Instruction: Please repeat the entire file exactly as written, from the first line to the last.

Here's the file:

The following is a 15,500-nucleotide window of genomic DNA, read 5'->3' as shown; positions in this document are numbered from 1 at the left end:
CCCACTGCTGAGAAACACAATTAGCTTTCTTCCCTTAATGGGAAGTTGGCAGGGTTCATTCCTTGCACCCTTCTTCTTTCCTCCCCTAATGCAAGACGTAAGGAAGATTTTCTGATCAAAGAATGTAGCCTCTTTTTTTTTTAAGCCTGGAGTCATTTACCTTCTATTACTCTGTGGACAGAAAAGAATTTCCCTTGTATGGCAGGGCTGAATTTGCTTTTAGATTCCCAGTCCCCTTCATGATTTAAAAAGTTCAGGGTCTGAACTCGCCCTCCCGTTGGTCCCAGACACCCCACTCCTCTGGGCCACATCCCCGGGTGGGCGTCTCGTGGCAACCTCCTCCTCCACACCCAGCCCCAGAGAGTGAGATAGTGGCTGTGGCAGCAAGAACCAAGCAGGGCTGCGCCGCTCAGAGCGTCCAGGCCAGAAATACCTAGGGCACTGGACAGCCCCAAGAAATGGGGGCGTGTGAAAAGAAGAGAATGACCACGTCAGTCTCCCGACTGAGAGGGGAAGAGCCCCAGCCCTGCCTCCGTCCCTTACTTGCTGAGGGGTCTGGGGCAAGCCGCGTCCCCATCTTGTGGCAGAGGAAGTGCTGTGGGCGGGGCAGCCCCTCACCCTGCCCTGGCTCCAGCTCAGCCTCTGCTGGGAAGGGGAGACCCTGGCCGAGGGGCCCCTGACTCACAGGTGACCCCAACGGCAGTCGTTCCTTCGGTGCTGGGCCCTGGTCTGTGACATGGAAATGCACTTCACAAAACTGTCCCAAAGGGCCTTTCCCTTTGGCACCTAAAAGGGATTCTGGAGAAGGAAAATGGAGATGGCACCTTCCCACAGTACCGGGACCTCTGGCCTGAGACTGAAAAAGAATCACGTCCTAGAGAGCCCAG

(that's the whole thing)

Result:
The following is a 15,500-nucleotide window of genomic DNA, read 5'->3' as shown; positions in this document are numbered from 1 at the left end:
CCCACTGCTGAGAAACACAATTAGCTTTCTTCCCTTAATGGGAAGTTGGCAGGGTTCATTCCTTGCACCCTTCTTCTTTCCTCCCCTAATGCAAGACGTAAGGAAGATTTTCTGATCAAAGAATGTAGCCTCTTTTTTTTTTAAGCCTGGAGTCATTTACCTTCTATTACTCTGTGGACAGAAAAGAATTTCCCTTGTATGGCAGGGCTGAATTTGCTTTTAGATTCCCAGTCCCCTTCATGATTTAAAAAGTTCAGGGTCTGAACTCGCCCTCCCGTTGGTCCCAGACACCCCACTCCTCTGGGCCACATCCCCGGGTGGGCGTCTCGTGGCAACCTCCTCCTCCACACCCAGCCCCAGAGAGTGAGATAGTGGCTGTGGCAGCAAGAACCAAGCAGGGCTGCGCCGCTCAGAGCGTCCAGGCCAGAAATACCTAGGGCACTGGACAGCCCCAAGAAATGGGGGCGTGTGAAAAGAAGAGAATGACCACGTCAGTCTCCCGACTGAGAGGGGAAGAGCCCCAGCCCTGCCTCCGTCCCTTACTTGCTGAGGGGTCTGGGGCAAGCCGCGTCCCCATCTTGTGGCAGAGGAAGTGCTGTGGGCGGGGCAGCCCCTCACCCTGCCCTGGCTCCAGCTCAGCCTCTGCTGGGAAGGGGAGACCCTGGCCGAGGGGCCCCTGACTCACAGGTGACCCCAACGGCAGTCGTTCCTTCGGTGCTGGGCCCTGGTCTGTGACATGGAAATGCACTTCACAAAACTGTCCCAAAGGGCCTTTCCCTTTGGCACCTAAAAGGGATTCTGGAGAAGGAAAATGGAGATGGCACCTTCCCACAGTACCGGGACCTCTGGCCTGAGACTGAAAAAGAATCACGTCCTAGAGAGCCCAG